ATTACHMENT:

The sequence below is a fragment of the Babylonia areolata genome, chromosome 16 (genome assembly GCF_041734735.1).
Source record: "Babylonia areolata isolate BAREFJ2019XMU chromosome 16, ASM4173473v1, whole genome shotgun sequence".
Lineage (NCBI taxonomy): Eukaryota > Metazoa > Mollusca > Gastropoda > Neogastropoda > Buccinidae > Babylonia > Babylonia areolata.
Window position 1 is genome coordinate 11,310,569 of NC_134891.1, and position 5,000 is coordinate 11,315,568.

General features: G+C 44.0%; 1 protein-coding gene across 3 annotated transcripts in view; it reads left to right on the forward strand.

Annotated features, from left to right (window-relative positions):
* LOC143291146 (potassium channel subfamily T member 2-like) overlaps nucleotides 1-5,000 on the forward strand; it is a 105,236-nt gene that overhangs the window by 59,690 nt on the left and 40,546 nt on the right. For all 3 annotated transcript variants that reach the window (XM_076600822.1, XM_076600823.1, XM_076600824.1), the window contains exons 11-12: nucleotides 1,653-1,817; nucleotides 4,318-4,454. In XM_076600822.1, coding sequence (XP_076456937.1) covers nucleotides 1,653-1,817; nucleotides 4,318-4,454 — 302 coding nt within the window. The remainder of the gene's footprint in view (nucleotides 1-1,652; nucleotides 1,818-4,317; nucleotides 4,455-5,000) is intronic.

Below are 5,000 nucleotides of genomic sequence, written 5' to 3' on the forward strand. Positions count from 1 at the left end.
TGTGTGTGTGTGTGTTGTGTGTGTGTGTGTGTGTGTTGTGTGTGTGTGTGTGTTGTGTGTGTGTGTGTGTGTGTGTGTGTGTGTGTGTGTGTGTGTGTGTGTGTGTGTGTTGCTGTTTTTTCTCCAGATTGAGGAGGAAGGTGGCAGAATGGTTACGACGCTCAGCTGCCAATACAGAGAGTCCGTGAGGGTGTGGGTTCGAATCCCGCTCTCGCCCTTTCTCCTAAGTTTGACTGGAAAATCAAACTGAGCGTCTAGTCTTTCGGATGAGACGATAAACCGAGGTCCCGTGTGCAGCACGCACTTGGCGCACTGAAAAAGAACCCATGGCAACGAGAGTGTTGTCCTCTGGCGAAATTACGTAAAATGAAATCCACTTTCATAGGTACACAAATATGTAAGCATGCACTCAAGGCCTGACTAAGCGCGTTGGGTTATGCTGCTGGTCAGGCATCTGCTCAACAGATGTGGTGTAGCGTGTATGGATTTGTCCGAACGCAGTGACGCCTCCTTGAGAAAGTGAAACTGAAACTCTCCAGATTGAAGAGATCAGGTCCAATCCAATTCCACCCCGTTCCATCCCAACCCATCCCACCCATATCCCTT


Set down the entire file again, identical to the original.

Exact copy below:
The sequence below is a fragment of the Babylonia areolata genome, chromosome 16 (genome assembly GCF_041734735.1).
Source record: "Babylonia areolata isolate BAREFJ2019XMU chromosome 16, ASM4173473v1, whole genome shotgun sequence".
Lineage (NCBI taxonomy): Eukaryota > Metazoa > Mollusca > Gastropoda > Neogastropoda > Buccinidae > Babylonia > Babylonia areolata.
Window position 1 is genome coordinate 11,310,569 of NC_134891.1, and position 5,000 is coordinate 11,315,568.

General features: G+C 44.0%; 1 protein-coding gene across 3 annotated transcripts in view; it reads left to right on the forward strand.

Annotated features, from left to right (window-relative positions):
* LOC143291146 (potassium channel subfamily T member 2-like) overlaps nucleotides 1-5,000 on the forward strand; it is a 105,236-nt gene that overhangs the window by 59,690 nt on the left and 40,546 nt on the right. For all 3 annotated transcript variants that reach the window (XM_076600822.1, XM_076600823.1, XM_076600824.1), the window contains exons 11-12: nucleotides 1,653-1,817; nucleotides 4,318-4,454. In XM_076600822.1, coding sequence (XP_076456937.1) covers nucleotides 1,653-1,817; nucleotides 4,318-4,454 — 302 coding nt within the window. The remainder of the gene's footprint in view (nucleotides 1-1,652; nucleotides 1,818-4,317; nucleotides 4,455-5,000) is intronic.

Below are 5,000 nucleotides of genomic sequence, written 5' to 3' on the forward strand. Positions count from 1 at the left end.
TGTGTGTGTGTGTGTTGTGTGTGTGTGTGTGTGTGTTGTGTGTGTGTGTGTGTTGTGTGTGTGTGTGTGTGTGTGTGTGTGTGTGTGTGTGTGTGTGTGTGTGTGTGTGTTGCTGTTTTTTCTCCAGATTGAGGAGGAAGGTGGCAGAATGGTTACGACGCTCAGCTGCCAATACAGAGAGTCCGTGAGGGTGTGGGTTCGAATCCCGCTCTCGCCCTTTCTCCTAAGTTTGACTGGAAAATCAAACTGAGCGTCTAGTCTTTCGGATGAGACGATAAACCGAGGTCCCGTGTGCAGCACGCACTTGGCGCACTGAAAAAGAACCCATGGCAACGAGAGTGTTGTCCTCTGGCGAAATTACGTAAAATGAAATCCACTTTCATAGGTACACAAATATGTAAGCATGCACTCAAGGCCTGACTAAGCGCGTTGGGTTATGCTGCTGGTCAGGCATCTGCTCAACAGATGTGGTGTAGCGTGTATGGATTTGTCCGAACGCAGTGACGCCTCCTTGAGAAAGTGAAACTGAAACTCTCCAGATTGAAGAGATCAGGTCCAATCCAATTCCACCCCGTTCCATCCCAACCCATCCCACCCATATCCCTT